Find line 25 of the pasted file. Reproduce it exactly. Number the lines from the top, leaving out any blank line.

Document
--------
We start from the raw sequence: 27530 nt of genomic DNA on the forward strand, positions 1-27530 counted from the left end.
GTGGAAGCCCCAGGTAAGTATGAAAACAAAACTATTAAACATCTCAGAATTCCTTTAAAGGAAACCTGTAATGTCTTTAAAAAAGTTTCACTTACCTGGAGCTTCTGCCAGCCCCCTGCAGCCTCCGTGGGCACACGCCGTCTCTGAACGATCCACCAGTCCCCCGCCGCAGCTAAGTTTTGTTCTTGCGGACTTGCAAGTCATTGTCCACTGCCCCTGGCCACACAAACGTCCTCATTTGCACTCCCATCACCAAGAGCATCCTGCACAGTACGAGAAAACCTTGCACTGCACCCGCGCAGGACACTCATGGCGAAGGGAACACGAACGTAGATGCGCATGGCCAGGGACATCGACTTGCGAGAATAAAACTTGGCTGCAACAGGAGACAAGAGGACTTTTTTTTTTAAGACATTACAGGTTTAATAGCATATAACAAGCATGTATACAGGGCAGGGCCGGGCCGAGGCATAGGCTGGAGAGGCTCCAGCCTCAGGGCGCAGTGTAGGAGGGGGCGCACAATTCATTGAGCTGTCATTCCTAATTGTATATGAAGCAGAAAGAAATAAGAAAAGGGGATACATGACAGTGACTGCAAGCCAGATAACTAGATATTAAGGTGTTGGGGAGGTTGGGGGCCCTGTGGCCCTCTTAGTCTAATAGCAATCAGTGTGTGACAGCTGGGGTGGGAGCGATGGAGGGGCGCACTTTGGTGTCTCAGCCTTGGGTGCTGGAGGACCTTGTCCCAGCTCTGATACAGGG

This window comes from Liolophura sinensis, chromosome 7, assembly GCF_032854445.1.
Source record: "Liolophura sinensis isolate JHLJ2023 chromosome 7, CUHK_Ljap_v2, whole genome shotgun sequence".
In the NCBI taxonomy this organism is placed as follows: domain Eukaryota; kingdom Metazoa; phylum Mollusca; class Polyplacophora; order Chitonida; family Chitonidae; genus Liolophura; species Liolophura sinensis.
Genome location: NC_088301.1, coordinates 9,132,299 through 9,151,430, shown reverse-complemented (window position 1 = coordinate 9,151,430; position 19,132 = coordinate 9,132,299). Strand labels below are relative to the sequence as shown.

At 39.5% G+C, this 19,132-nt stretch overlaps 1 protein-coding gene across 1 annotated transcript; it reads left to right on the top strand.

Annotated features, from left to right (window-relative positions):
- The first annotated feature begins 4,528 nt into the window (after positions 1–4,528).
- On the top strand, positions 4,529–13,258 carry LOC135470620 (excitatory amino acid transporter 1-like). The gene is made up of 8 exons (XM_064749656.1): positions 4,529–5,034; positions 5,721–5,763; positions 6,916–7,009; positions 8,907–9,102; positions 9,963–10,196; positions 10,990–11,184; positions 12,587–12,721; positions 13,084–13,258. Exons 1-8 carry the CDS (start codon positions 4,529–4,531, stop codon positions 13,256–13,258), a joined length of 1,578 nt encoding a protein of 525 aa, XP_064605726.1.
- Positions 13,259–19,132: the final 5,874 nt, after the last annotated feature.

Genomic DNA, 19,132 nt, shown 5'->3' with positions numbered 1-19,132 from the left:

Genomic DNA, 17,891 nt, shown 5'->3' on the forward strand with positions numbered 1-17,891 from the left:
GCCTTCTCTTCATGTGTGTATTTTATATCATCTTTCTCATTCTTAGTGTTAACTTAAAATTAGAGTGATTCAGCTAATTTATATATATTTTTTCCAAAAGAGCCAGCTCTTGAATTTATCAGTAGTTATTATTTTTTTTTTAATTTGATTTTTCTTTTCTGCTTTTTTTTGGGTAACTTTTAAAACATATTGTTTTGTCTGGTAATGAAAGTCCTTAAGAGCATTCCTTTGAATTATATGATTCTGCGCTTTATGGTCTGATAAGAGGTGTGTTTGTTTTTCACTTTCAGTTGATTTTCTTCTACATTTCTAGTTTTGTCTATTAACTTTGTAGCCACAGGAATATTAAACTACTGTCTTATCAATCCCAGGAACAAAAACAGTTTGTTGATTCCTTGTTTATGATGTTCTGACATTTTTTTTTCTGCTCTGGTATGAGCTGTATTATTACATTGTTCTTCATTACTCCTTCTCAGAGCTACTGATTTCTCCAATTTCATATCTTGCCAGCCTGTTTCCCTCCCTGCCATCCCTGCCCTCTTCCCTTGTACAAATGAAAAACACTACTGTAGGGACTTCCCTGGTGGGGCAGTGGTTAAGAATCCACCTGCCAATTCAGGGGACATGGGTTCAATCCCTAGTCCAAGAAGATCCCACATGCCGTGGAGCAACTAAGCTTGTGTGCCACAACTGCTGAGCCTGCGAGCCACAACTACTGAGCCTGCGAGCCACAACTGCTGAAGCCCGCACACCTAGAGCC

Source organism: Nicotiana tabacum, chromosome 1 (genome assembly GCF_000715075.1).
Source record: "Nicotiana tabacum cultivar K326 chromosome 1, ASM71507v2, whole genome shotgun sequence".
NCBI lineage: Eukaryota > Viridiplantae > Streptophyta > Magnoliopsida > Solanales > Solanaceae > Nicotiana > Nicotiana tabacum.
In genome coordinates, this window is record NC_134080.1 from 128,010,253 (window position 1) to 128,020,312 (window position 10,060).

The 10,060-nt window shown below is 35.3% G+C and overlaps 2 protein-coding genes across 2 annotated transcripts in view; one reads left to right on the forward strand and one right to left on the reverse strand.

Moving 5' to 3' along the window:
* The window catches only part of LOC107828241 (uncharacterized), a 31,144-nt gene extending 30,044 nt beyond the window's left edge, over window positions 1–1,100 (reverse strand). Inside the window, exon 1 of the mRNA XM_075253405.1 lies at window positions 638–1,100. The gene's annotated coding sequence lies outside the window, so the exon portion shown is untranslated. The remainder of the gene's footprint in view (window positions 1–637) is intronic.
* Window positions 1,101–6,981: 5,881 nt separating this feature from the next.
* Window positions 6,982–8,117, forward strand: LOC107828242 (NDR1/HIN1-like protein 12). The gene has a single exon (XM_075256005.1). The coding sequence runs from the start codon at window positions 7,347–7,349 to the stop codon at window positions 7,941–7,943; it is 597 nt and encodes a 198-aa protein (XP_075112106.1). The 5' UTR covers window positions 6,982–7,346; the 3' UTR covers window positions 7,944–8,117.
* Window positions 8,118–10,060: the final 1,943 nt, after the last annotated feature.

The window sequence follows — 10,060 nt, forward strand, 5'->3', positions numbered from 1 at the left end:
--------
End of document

The window sequence follows — 10,060 nt, forward strand, 5'->3', positions numbered from 1 at the left end: